Homestay brings locals home

Photos:REETI K.C

Beads of sweat roll down the forehead when the 30-minute hike up the steep path ends. Villagers in traditional Gurung attire welcome guests with marigold garlands in front of a big signboard that reads Kalabang Gharedi Community Homestay to the accompaniment of flutes and drums.

After the ceremony, musicians and the locals of Kalabang guide guests further into the village. The steep pathway is surrounded by trees and the air is fresh.

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Kalabang is a sanctuary from the city, yet explored by few in Pokhara. Lying at the edge of Pokhara Municipality, the village borders Phewa Lake to the east and the forested ridge that forms the border of Syangja district to the west.

Pokhara is known for Phewa and Begnas boat rides, Sarangkot sunrise, World Peace Pagoda views and Lakeside nights but a little further afield, and visitors get a glimpse of what Pokhara Valley may have been like before tourists got there. Less than an hour away from Lakeside, Kalabang is a world away.

Prakash Gurung who set up the homestay community calls the village ‘untouched’, and it is clear what he means by it. Even the mobile signal is erratic, and the houses are of the traditional round mud architecture and thatch roofs.

The village offers 18 houses for homestay, 11 of those are from the Gurung community, six from Brahmin ones and a Dalit household. In total there are 32 rooms with 85 beds, and 6 houses have attached bathrooms and hot/cold showers. What makes Kalabang special is its authenticity: the traditional houses are set amidst a lush backdrop, the food served is organic and the smiles are more genuine.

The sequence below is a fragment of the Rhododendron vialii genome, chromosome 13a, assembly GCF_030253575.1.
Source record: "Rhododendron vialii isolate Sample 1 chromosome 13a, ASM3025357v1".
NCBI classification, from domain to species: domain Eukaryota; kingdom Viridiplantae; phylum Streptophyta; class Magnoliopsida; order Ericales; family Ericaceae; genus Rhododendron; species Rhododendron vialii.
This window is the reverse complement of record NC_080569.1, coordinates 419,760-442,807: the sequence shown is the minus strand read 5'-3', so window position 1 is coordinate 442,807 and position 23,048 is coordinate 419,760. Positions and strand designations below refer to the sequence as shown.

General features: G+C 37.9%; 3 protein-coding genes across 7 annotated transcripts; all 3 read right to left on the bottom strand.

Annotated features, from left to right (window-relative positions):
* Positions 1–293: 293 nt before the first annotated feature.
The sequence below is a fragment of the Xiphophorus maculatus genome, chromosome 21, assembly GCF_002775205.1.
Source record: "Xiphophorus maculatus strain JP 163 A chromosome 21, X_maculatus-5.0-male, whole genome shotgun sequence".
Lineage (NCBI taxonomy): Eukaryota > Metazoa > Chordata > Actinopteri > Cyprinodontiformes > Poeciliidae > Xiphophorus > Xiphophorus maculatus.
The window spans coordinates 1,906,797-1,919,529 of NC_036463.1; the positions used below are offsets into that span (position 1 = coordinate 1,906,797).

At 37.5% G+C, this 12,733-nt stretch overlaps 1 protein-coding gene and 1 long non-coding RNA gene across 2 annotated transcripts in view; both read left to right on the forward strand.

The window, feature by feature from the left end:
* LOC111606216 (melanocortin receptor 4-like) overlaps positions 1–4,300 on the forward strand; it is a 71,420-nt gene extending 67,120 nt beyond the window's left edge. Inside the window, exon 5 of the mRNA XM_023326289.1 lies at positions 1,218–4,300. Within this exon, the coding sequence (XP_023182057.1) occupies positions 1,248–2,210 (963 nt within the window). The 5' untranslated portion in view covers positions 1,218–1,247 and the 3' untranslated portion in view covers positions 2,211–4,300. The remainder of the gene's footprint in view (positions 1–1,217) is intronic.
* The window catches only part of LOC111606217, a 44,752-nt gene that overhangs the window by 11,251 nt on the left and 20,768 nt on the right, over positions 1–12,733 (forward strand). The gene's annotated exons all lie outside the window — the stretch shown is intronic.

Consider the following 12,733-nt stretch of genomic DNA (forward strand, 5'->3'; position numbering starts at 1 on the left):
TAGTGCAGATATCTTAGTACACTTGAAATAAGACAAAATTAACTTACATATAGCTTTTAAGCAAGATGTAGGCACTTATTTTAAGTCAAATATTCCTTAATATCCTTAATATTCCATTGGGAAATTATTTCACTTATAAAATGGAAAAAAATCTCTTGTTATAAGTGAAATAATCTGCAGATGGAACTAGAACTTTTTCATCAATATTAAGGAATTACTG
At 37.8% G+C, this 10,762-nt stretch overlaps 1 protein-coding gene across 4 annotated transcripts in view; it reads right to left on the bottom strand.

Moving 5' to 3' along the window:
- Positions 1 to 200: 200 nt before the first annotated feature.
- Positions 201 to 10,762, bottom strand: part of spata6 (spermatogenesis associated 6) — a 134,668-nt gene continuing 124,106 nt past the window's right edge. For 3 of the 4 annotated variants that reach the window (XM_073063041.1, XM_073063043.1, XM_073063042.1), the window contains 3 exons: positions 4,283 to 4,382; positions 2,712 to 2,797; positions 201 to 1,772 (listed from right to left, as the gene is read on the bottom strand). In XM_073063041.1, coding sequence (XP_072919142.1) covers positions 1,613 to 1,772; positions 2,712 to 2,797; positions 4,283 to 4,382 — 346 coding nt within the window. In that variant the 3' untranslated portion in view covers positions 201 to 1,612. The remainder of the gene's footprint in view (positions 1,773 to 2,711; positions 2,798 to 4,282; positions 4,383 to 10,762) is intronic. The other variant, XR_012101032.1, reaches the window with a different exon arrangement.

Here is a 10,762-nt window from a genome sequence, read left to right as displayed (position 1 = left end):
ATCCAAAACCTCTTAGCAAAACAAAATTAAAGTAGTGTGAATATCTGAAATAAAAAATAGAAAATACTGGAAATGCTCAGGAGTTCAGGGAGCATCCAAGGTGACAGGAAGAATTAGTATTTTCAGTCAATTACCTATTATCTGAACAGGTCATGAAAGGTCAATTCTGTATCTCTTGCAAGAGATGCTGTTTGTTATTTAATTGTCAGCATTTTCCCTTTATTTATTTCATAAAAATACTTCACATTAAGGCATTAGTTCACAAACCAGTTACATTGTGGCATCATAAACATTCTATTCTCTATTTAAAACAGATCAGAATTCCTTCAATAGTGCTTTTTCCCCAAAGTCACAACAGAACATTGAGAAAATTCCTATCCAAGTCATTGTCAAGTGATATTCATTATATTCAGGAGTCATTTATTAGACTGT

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The host families grow their own crops and serve them in dishes such as kodo ko selroti (millet), bhuteko makai (roasted corn), and fresh greens.

Till 60 years ago, Kalabang had 280 families, but outmigration to the cities, young Gurung men left to join the British or Indian Armies, Singapore Police or the forces in Brunei. The depopulation led to Kalabang’s school to merge with another nearby.

After 2010 there was a bit of a revival after the Bhagawati Basic School was established, this stopped the children leaving for schooling in Pokhara. "Since 2010, no one has left for the citiy," says Gurung, who is also the chair of the school management committee.

The other solution to keeping villagers in the village was to start the homestay program, so there was employment and income. "This was an ideal solution. We started it but did not know how to run it so we received training from a non-profit group,” added Gurung, explaining that families earned up to Rs30,000 per month on average through homestay guests. “There are jobs here now, there is no need to migrate.”

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Friends of Shangri-la

Pokhara’s Desmond Doig-designed Shangri-La Hotel has been around for nearly 30 years, and many of its staff are from Pokhara Valley itself. Quite a few are from Kalabang, a village on the other side of Phewa Lake which today keeps much of its traditional charm in festivals, architecture and culture. However, there has been a big outmigration of young people to the city or overseas for work.

Now, the hotel is supporting the Kalabang Gharedi Community Homestay (left) a local initiative to use tourism to create jobs so people will stay. The village is now seeing a revival of its culture and economy because of the homestay initiative.

Last month, the group Friends of Shangri-La Hotel made a hike to Kalabang to see how the village was doing, and to generate publicity for it. “The visit showed us the many attractions that Kalabang has for visitors, we got feedback from guests and the community, and it was good for promotion,” said Babita Pandey of Shangri-La Kathmandu.

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